Public schools in Buffalo, New York remained closed Friday the day after 3,800 teachers walked out in defiance of state anti-strike laws over the lack of progress in contract negotiations. The Buffalo Teachers Federation (BTF) called a one-day strike Thursday after the school board presented contract proposals almost identical to the regressive demands overwhelmingly rejected by teachers at a mass membership meeting Monday, September 4.
BTF President Philip Rumore instructed his members to return to work Friday morning in compliance with the demands of city and school officials. But School Superintendent Marion Canedo canceled classes, saying the union had not given her sufficient notice of its intentions. Rumore called the superintendent's actions a “setup.” Negotiations are continuing over the weekend.
School and city authorities as well as the media denounced the teachers strike—the first since 1976—in the most vitriolic terms. Democratic Mayor Anthony Masiello called the walkout “an unconscionable act” that was “very punitive and damaging to the children and parents.” The mayor put city health and safety departments on full alert, implying that they were ready for violence or acts of vandalism by striking teachers. He also said that teachers' pay would be docked for Friday, even though they had offered to return to work.
The media sought to stoke up anti-teacher sentiments. The Buffalo News published a prominent article entitled “Parents are angry, feel betrayed,” which denounced teachers for forcing low-income parents to scramble for child care. Throughout the day local radio announcers denounced teachers for being greedy, unconcerned about children and working only part of the year. Despite this, even the news media's biased polls showed 50 percent of the city residents supporting the teachers.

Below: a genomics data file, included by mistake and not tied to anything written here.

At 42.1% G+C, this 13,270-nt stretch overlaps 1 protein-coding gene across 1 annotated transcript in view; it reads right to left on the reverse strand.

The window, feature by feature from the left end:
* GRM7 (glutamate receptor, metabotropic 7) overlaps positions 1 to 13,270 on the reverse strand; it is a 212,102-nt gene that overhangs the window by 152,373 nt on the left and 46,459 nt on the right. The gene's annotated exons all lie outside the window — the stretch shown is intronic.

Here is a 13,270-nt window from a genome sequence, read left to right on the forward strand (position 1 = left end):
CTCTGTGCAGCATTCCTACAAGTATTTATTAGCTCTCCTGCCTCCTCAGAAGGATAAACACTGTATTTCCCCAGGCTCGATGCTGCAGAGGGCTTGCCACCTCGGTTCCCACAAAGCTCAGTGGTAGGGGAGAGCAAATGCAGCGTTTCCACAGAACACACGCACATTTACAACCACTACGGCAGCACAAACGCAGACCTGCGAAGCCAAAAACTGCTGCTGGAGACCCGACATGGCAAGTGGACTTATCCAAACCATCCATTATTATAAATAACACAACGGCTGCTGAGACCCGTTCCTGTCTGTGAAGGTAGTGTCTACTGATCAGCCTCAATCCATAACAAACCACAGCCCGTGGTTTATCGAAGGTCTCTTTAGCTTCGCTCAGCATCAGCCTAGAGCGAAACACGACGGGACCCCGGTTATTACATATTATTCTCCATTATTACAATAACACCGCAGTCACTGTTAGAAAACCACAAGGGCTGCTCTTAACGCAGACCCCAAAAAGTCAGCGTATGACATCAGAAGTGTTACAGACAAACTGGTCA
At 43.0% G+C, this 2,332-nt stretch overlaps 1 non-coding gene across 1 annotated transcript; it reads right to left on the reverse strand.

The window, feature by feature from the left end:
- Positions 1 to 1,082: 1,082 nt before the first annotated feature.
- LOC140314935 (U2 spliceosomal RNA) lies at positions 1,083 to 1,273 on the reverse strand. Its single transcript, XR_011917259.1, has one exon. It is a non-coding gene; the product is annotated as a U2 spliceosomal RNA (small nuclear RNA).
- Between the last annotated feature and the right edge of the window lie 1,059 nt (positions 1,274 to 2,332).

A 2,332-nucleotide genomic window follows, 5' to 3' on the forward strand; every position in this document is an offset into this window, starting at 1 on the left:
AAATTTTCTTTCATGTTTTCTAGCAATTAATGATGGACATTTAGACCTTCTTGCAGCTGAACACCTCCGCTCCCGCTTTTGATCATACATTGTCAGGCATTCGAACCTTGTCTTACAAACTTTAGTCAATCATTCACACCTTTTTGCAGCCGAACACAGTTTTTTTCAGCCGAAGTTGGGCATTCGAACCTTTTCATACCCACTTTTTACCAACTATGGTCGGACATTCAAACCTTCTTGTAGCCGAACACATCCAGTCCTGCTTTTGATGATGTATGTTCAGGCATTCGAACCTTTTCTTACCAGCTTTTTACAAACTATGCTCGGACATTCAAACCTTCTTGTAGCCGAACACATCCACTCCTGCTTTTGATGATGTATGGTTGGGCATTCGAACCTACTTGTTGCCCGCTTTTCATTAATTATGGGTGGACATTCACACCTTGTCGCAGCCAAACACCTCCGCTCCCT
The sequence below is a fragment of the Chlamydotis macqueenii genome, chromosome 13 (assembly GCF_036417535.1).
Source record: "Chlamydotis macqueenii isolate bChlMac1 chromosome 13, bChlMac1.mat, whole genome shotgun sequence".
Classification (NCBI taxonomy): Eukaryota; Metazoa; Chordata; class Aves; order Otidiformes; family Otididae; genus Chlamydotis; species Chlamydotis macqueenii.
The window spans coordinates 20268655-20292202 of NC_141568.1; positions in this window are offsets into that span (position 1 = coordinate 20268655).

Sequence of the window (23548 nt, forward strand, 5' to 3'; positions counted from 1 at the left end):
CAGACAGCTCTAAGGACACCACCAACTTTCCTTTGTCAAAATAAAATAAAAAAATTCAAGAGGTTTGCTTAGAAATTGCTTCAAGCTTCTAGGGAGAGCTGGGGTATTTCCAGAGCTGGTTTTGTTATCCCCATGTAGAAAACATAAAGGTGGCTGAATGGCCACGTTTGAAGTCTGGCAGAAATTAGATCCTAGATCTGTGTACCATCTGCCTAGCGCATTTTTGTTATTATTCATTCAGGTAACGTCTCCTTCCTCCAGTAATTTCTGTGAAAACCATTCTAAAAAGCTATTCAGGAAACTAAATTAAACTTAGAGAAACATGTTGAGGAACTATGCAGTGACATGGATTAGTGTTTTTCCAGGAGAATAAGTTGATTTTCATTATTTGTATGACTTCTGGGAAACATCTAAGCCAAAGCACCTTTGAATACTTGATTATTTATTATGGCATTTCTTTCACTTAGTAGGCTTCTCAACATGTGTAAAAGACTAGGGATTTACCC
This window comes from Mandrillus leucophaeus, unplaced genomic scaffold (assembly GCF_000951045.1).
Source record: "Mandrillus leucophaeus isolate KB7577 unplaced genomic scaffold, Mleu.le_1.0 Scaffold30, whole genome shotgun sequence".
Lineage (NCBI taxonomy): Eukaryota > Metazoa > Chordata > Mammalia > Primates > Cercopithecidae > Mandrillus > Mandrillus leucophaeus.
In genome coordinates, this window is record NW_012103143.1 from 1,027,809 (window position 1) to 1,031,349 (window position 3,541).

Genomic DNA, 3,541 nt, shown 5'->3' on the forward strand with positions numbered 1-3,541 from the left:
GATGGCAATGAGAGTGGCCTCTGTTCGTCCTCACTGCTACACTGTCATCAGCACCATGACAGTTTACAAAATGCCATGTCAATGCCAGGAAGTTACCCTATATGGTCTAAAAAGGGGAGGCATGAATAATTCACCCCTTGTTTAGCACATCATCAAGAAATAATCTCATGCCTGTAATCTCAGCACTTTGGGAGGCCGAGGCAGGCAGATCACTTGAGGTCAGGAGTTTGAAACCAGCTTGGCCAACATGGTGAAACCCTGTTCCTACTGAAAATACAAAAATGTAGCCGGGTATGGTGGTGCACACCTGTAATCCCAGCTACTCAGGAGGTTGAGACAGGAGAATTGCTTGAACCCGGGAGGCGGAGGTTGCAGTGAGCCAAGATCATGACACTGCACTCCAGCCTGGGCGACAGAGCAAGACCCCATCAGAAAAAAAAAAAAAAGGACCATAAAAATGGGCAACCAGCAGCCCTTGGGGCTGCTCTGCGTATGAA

Under New York State's Taylor Law, which prohibits strikes by public employees, teachers can be fined one day's pay for every day on strike. The union has hinted that next week it could begin a “rotational strike” involving the picketing of selective schools on various days, pending any resolution of the contract dispute. BTF officials say this tactic would defray the financial impact of the anti-strike law because only individual or small groups of schools would be struck at any one time, thereby limiting the number of strike days a teacher could be fined.
BTF President Rumore was served a court injunction against any job action Wednesday morning, but a judge has refused the school board's request to find Rumore and the BTF in contempt, pending a hearing on Monday.
Before Thursday's walkout teachers had picketed the previous two mornings before the start of the school day, but entered their buildings together. On Labor Day, September 4, thousands of teachers crowded into Kleinhans Music Hall to express their outrage at working a year without a new contract, and they unanimously rejected the latest contract offer from the school board.